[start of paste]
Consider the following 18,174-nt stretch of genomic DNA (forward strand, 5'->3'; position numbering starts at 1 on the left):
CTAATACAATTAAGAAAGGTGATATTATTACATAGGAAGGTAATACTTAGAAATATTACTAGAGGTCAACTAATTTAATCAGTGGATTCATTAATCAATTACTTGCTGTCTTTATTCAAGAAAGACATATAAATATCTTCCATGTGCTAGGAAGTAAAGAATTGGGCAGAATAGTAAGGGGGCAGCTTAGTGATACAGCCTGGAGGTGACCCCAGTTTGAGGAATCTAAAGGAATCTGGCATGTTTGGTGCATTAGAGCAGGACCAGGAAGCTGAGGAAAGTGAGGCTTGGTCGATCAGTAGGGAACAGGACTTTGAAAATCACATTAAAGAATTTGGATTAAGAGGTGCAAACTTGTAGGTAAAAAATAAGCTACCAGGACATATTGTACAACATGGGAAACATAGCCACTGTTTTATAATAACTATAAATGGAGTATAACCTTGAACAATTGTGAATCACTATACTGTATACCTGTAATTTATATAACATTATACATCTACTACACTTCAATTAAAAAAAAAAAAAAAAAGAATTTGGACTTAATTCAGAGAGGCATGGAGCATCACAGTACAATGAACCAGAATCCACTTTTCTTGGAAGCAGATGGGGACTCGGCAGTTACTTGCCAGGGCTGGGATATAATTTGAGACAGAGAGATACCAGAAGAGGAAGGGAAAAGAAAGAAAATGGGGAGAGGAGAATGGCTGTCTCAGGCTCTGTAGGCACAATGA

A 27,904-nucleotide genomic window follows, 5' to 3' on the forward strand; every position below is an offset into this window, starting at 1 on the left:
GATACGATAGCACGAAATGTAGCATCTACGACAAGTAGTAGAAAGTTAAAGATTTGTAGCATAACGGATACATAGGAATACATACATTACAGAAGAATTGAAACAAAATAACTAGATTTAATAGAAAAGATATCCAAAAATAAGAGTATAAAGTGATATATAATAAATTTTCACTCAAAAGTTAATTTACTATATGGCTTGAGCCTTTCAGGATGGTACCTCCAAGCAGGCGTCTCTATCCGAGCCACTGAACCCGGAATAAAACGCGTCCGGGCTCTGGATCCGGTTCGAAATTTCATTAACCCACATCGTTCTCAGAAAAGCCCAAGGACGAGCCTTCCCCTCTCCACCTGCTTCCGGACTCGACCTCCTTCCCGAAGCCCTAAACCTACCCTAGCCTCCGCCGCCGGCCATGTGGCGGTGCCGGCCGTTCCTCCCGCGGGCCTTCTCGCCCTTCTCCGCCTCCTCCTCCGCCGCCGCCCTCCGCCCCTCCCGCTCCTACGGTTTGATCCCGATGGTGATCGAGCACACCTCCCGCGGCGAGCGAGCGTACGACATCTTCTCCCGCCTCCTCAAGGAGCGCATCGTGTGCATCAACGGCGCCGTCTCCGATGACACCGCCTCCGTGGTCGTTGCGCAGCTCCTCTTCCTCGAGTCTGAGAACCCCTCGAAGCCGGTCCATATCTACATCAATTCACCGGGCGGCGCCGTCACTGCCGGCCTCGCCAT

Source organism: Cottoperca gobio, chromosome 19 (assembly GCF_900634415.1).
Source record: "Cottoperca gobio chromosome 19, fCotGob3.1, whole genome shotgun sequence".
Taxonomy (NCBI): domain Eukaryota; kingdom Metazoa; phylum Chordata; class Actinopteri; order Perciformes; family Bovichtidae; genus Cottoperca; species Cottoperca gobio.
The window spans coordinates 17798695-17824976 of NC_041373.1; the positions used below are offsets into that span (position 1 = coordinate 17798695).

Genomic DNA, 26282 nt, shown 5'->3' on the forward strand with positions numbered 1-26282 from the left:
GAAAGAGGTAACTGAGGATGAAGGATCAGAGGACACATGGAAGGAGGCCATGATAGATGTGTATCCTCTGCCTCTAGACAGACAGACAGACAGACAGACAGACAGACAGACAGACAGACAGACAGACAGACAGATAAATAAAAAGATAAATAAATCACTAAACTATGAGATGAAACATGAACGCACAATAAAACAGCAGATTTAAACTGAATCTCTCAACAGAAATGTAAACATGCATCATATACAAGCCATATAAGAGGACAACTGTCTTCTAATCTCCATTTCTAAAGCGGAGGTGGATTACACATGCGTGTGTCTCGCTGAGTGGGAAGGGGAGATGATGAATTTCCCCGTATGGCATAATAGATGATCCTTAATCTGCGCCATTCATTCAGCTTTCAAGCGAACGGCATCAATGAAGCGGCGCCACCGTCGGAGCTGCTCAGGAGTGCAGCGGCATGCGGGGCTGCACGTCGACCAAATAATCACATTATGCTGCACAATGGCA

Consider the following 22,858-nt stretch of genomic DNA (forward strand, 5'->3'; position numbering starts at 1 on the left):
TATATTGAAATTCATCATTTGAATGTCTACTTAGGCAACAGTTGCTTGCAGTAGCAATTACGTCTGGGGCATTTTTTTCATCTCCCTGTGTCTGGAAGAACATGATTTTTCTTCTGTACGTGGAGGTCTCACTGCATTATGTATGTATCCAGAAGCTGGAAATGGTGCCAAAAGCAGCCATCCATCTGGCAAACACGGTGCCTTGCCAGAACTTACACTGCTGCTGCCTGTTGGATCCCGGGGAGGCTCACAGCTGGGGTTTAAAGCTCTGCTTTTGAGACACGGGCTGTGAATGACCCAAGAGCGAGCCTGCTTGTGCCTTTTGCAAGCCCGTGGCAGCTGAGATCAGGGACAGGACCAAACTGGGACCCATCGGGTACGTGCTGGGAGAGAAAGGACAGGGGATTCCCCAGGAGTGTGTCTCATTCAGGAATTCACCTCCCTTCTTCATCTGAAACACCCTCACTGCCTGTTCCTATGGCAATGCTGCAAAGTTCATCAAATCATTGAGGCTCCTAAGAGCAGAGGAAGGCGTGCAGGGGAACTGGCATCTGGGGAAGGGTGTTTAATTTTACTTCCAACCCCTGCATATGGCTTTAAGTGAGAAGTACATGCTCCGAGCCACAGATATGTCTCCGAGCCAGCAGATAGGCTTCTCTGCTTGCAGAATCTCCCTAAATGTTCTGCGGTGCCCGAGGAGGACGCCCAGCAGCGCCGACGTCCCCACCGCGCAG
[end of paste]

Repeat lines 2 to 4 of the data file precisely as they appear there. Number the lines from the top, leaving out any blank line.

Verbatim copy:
CTAATACAATTAAGAAAGGTGATATTATTACATAGGAAGGTAATACTTAGAAATATTACTAGAGGTCAACTAATTTAATCAGTGGATTCATTAATCAATTACTTGCTGTCTTTATTCAAGAAAGACATATAAATATCTTCCATGTGCTAGGAAGTAAAGAATTGGGCAGAATAGTAAGGGGGCAGCTTAGTGATACAGCCTGGAGGTGACCCCAGTTTGAGGAATCTAAAGGAATCTGGCATGTTTGGTGCATTAGAGCAGGACCAGGAAGCTGAGGAAAGTGAGGCTTGGTCGATCAGTAGGGAACAGGACTTTGAAAATCACATTAAAGAATTTGGATTAAGAGGTGCAAACTTGTAGGTAAAAAATAAGCTACCAGGACATATTGTACAACATGGGAAACATAGCCACTGTTTTATAATAACTATAAATGGAGTATAACCTTGAACAATTGTGAATCACTATACTGTATACCTGTAATTTATATAACATTATACATCTACTACACTTCAATTAAAAAAAAAAAAAAAAAGAATTTGGACTTAATTCAGAGAGGCATGGAGCATCACAGTACAATGAACCAGAATCCACTTTTCTTGGAAGCAGATGGGGACTCGGCAGTTACTTGCCAGGGCTGGGATATAATTTGAGACAGAGAGATACCAGAAGAGGAAGGGAAAAGAAAGAAAATGGGGAGAGGAGAATGGCTGTCTCAGGCTCTGTAGGCACAATGA

A 27,904-nucleotide genomic window follows, 5' to 3' on the forward strand; every position below is an offset into this window, starting at 1 on the left:
GATACGATAGCACGAAATGTAGCATCTACGACAAGTAGTAGAAAGTTAAAGATTTGTAGCATAACGGATACATAGGAATACATACATTACAGAAGAATTGAAACAAAATAACTAGATTTAATAGAAAAGATATCCAAAAATAAGAGTATAAAGTGATATATAATAAATTTTCACTCAAAAGTTAATTTACTATATGGCTTGAGCCTTTCAGGATGGTACCTCCAAGCAGGCGTCTCTATCCGAGCCACTGAACCCGGAATAAAACGCGTCCGGGCTCTGGATCCGGTTCGAAATTTCATTAACCCACATCGTTCTCAGAAAAGCCCAAGGACGAGCCTTCCCCTCTCCACCTGCTTCCGGACTCGACCTCCTTCCCGAAGCCCTAAACCTACCCTAGCCTCCGCCGCCGGCCATGTGGCGGTGCCGGCCGTTCCTCCCGCGGGCCTTCTCGCCCTTCTCCGCCTCCTCCTCCGCCGCCGCCCTCCGCCCCTCCCGCTCCTACGGTTTGATCCCGATGGTGATCGAGCACACCTCCCGCGGCGAGCGAGCGTACGACATCTTCTCCCGCCTCCTCAAGGAGCGCATCGTGTGCATCAACGGCGCCGTCTCCGATGACACCGCCTCCGTGGTCGTTGCGCAGCTCCTCTTCCTCGAGTCTGAGAACCCCTCGAAGCCGGTCCATATCTACATCAATTCACCGGGCGGCGCCGTCACTGCCGGCCTCGCCAT